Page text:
Taking time to pursue higher levels of education is supposed to set you up for future financial success. It is supposed to set you up for a better, higher paying job than your peers that choose not to go to college, law school, medical school or receive other post secondary training.
In theory, all these things are true. In reality, the burden of the student loans that may be required to pay for these educational opportunities can make financial security seem like a fairy tale.
For those that are struggling to make ends meet, there is another option. In some cases, student loans can qualify for discharge through bankruptcy.
Student loans and automatic discharge
The United States Bankruptcy Code is a complex and difficult beast. In some cases, this can work in our favor. Private student loans are one of those cases.
In order for private student loans to be exempt from discharge in bankruptcy, they must be from eligible educational institutions. If not from one of these qualifying institutions, the loan may be eligible for discharge.
What is an eligible educational institution? To make matters easy, the Department of Education provides a list of qualifying institutions. If not on the list, the private loan can qualify for bankruptcy.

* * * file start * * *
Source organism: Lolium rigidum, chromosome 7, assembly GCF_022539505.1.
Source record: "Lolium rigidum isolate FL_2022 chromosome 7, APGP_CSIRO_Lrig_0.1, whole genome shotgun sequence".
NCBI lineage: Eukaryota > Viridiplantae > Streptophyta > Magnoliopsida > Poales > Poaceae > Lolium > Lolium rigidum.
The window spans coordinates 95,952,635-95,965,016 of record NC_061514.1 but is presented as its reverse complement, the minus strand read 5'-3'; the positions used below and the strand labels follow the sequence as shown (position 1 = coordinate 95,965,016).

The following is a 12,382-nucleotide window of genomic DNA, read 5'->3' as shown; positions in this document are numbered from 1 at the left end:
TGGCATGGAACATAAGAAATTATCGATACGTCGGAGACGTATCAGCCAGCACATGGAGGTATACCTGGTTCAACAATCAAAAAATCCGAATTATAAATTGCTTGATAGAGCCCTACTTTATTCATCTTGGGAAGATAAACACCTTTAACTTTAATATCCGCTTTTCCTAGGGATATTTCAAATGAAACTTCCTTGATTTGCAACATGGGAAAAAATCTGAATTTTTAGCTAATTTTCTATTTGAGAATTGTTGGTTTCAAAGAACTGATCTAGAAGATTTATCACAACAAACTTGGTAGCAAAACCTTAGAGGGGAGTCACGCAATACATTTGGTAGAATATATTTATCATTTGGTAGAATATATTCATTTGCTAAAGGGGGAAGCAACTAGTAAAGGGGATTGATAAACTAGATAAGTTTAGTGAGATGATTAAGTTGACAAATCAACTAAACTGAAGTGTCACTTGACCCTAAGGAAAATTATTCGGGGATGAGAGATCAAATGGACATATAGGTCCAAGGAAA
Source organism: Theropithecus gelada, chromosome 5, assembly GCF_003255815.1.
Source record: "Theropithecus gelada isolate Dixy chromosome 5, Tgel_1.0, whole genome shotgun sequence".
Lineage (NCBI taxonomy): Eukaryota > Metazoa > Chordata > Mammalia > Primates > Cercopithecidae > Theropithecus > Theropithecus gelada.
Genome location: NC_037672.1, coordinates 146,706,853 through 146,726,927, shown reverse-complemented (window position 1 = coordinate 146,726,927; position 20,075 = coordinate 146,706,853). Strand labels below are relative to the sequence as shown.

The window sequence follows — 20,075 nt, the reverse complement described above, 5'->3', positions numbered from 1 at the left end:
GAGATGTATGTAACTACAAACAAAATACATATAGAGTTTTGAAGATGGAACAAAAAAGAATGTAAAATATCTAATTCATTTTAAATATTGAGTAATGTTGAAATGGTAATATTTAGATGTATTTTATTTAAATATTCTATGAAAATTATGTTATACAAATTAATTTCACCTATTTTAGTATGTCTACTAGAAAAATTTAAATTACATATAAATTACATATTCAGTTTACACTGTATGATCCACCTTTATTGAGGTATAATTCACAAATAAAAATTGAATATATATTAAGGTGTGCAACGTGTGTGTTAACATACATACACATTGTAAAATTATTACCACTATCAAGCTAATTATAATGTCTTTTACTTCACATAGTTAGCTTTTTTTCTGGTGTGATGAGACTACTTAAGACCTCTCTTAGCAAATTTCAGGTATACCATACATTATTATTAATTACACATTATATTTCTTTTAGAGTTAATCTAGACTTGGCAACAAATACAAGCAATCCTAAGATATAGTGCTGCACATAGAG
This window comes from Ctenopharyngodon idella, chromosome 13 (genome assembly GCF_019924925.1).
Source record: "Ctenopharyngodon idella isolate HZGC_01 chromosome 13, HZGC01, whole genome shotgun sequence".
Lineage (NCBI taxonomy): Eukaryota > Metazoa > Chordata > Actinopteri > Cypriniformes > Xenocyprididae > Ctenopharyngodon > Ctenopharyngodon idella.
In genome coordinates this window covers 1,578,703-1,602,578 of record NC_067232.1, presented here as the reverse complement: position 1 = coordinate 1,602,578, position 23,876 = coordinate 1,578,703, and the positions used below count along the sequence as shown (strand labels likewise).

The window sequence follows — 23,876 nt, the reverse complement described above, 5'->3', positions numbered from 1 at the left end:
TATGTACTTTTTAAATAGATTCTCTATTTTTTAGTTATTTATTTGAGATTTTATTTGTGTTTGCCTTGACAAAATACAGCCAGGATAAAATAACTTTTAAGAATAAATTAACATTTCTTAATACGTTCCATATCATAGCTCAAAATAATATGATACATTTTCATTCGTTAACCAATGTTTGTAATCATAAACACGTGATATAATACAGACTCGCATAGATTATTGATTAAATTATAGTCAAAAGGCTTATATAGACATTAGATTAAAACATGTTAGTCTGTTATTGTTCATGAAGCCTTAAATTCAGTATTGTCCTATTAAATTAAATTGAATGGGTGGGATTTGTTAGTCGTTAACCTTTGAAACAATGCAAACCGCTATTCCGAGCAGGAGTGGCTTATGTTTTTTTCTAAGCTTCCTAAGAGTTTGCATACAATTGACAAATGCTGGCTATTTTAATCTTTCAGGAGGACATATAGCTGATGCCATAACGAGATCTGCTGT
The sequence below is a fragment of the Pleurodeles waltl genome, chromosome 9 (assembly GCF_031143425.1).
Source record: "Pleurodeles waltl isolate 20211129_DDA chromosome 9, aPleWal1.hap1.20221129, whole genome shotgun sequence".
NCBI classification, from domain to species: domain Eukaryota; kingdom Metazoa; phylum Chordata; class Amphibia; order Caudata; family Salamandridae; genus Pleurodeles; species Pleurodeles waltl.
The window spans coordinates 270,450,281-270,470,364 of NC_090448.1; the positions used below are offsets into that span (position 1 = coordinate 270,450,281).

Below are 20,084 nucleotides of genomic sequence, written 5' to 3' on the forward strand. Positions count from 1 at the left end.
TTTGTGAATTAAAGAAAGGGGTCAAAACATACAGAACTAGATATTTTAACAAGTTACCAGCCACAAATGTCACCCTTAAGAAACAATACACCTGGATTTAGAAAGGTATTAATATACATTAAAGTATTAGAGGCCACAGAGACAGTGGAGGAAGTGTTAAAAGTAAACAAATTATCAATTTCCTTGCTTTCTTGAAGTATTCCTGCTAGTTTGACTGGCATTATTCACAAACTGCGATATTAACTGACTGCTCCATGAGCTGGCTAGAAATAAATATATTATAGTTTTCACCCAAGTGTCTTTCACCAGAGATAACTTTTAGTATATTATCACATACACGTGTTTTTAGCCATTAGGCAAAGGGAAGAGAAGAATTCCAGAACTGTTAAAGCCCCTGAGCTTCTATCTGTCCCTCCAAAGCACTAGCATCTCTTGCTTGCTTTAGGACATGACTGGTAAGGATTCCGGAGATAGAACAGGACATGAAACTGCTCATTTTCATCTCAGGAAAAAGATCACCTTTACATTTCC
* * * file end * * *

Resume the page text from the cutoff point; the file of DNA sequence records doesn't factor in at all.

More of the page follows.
It is important to note a distinction: this works for private loans but not those issued by the government. Take heart, if the loan is a federal loan or the institution is on the list provided by the Department of Education, other options are still available.
Student loans and undue burden
A second option involves establishing undue hardship. Essentially, establishing that a loan causes undue hardship requires the person filing for relief through bankruptcy to show two things. First, that the student loan results in a difficulty for the filer to maintain a “minimal” standard of living. Second, the filer must show that a good faith effort has been made to repay the loan.
If unable to meet these qualifications, yet another option is available. A chapter 13 bankruptcy may be a wise choice. This option results in the ability to restructure payment plans. Although the debt is not completely discharged, it may be adjusted to a more manageable amount.